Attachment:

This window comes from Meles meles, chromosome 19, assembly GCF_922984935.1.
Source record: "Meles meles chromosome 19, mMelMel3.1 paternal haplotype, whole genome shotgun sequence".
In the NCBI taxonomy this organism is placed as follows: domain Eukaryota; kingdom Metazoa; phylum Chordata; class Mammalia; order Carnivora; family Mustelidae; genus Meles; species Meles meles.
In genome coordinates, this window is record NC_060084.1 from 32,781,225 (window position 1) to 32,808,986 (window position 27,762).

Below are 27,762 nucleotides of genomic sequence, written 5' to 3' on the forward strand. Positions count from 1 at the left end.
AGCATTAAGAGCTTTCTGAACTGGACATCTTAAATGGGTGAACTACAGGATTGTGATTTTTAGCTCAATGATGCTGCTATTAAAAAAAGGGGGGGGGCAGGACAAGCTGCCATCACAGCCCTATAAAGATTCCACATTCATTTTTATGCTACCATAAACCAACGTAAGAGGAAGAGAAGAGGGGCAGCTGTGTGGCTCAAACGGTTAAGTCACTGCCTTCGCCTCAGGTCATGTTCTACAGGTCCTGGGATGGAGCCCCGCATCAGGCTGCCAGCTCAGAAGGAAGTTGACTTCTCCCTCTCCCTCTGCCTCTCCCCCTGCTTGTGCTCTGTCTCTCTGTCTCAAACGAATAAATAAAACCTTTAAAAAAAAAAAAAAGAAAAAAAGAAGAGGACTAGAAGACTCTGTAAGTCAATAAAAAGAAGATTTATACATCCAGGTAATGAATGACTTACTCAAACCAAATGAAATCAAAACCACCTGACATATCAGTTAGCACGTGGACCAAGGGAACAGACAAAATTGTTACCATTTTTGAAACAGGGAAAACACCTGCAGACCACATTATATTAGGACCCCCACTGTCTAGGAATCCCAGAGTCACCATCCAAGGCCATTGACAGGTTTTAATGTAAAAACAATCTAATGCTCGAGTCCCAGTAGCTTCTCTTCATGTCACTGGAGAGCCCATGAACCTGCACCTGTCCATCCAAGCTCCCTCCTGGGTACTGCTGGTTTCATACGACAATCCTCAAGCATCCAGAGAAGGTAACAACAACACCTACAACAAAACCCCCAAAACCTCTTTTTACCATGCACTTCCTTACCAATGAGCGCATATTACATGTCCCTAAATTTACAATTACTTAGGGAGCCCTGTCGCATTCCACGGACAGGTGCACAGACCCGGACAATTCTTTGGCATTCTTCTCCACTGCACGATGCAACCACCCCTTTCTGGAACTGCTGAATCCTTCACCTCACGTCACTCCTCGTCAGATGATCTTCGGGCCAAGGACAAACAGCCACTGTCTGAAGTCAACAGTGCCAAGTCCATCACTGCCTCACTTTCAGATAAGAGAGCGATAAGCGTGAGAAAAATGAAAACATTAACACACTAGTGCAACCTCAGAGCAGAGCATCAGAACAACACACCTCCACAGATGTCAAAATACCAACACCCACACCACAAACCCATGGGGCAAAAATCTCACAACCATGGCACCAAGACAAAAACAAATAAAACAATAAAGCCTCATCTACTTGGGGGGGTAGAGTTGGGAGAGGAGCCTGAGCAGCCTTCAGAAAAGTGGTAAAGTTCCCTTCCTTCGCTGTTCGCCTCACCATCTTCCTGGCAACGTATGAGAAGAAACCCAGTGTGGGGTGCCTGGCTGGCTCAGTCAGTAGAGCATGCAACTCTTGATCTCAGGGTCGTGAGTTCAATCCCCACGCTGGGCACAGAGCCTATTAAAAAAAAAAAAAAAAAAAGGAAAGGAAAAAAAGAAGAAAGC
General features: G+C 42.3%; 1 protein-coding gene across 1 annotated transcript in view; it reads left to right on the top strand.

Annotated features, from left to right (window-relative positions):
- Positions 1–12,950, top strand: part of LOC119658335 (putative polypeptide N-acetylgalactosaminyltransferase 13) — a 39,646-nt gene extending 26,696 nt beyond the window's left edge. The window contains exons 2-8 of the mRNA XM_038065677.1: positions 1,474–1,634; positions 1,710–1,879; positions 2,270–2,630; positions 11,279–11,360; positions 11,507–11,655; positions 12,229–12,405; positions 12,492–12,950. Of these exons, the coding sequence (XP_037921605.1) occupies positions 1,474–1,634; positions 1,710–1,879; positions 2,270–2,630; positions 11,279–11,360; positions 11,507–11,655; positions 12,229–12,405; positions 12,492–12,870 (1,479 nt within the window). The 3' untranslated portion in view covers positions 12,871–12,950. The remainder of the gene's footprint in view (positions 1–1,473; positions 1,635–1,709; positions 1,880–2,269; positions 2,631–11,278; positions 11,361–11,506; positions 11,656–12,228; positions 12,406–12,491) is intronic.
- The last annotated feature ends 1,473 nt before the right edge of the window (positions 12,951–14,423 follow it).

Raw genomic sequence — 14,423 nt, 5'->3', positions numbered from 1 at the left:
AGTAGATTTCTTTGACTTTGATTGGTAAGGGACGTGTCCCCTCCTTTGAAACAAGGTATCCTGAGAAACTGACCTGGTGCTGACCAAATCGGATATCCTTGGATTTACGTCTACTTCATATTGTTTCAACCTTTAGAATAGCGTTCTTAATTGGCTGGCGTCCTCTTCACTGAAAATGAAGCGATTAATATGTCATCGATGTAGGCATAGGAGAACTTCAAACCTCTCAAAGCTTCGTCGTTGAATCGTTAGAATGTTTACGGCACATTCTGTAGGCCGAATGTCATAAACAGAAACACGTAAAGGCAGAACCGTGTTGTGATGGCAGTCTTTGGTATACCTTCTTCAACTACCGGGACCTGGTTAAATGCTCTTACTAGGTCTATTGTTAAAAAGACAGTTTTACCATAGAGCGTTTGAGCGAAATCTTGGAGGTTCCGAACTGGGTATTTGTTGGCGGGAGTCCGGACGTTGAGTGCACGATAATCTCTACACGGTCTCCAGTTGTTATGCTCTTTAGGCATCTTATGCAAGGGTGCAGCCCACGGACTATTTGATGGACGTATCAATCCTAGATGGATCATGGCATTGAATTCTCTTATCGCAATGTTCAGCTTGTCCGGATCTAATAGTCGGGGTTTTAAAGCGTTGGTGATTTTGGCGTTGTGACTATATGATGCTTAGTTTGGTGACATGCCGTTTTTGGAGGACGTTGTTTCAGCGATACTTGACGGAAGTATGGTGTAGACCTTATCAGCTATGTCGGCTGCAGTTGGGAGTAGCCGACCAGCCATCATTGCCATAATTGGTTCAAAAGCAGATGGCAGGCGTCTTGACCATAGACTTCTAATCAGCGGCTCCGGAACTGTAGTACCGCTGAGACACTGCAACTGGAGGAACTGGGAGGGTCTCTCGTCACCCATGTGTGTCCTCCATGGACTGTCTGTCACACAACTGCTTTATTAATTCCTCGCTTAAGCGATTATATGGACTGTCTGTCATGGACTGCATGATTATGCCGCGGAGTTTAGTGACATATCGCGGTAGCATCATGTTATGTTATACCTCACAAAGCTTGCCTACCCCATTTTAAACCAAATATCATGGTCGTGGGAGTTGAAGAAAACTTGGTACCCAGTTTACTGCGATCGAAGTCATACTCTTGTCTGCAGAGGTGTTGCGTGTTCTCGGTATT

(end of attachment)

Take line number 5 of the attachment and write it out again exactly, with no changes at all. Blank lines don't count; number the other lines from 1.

Below are 27,762 nucleotides of genomic sequence, written 5' to 3' on the forward strand. Positions count from 1 at the left end.